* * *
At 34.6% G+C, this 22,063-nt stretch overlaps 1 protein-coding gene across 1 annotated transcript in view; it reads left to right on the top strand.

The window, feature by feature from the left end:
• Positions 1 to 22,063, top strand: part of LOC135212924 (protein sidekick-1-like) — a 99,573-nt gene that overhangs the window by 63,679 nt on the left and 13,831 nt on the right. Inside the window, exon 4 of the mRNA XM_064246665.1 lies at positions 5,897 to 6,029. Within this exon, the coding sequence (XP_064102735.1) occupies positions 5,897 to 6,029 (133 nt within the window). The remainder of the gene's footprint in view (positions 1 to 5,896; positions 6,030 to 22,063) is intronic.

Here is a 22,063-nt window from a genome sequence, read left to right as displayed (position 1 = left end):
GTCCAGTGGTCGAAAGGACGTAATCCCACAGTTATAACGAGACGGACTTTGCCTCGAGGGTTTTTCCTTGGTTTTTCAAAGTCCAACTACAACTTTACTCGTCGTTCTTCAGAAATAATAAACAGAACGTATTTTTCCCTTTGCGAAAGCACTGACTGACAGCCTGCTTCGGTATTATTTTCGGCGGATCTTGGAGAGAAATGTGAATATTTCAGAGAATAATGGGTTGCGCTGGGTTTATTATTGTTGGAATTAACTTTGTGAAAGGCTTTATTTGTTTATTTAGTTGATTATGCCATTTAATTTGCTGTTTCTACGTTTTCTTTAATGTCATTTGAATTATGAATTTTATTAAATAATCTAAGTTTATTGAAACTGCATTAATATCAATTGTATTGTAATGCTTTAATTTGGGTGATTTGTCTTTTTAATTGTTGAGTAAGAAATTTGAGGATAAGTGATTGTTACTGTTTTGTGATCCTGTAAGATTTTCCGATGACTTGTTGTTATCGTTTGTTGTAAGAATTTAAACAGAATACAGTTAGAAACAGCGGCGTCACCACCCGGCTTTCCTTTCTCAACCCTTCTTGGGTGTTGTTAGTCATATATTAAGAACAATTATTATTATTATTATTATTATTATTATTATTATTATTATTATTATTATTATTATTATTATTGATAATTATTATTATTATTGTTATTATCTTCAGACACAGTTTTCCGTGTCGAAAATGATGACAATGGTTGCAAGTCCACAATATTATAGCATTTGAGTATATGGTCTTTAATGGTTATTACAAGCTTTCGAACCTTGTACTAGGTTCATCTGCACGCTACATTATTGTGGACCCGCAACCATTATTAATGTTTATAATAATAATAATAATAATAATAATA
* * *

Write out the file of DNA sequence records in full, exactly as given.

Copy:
At 34.6% G+C, this 22,063-nt stretch overlaps 1 protein-coding gene across 1 annotated transcript in view; it reads left to right on the top strand.

The window, feature by feature from the left end:
• Positions 1 to 22,063, top strand: part of LOC135212924 (protein sidekick-1-like) — a 99,573-nt gene that overhangs the window by 63,679 nt on the left and 13,831 nt on the right. Inside the window, exon 4 of the mRNA XM_064246665.1 lies at positions 5,897 to 6,029. Within this exon, the coding sequence (XP_064102735.1) occupies positions 5,897 to 6,029 (133 nt within the window). The remainder of the gene's footprint in view (positions 1 to 5,896; positions 6,030 to 22,063) is intronic.

Here is a 22,063-nt window from a genome sequence, read left to right as displayed (position 1 = left end):
GTCCAGTGGTCGAAAGGACGTAATCCCACAGTTATAACGAGACGGACTTTGCCTCGAGGGTTTTTCCTTGGTTTTTCAAAGTCCAACTACAACTTTACTCGTCGTTCTTCAGAAATAATAAACAGAACGTATTTTTCCCTTTGCGAAAGCACTGACTGACAGCCTGCTTCGGTATTATTTTCGGCGGATCTTGGAGAGAAATGTGAATATTTCAGAGAATAATGGGTTGCGCTGGGTTTATTATTGTTGGAATTAACTTTGTGAAAGGCTTTATTTGTTTATTTAGTTGATTATGCCATTTAATTTGCTGTTTCTACGTTTTCTTTAATGTCATTTGAATTATGAATTTTATTAAATAATCTAAGTTTATTGAAACTGCATTAATATCAATTGTATTGTAATGCTTTAATTTGGGTGATTTGTCTTTTTAATTGTTGAGTAAGAAATTTGAGGATAAGTGATTGTTACTGTTTTGTGATCCTGTAAGATTTTCCGATGACTTGTTGTTATCGTTTGTTGTAAGAATTTAAACAGAATACAGTTAGAAACAGCGGCGTCACCACCCGGCTTTCCTTTCTCAACCCTTCTTGGGTGTTGTTAGTCATATATTAAGAACAATTATTATTATTATTATTATTATTATTATTATTATTATTATTATTATTATTATTATTATTATTGATAATTATTATTATTATTGTTATTATCTTCAGACACAGTTTTCCGTGTCGAAAATGATGACAATGGTTGCAAGTCCACAATATTATAGCATTTGAGTATATGGTCTTTAATGGTTATTACAAGCTTTCGAACCTTGTACTAGGTTCATCTGCACGCTACATTATTGTGGACCCGCAACCATTATTAATGTTTATAATAATAATAATAATAATAATAATA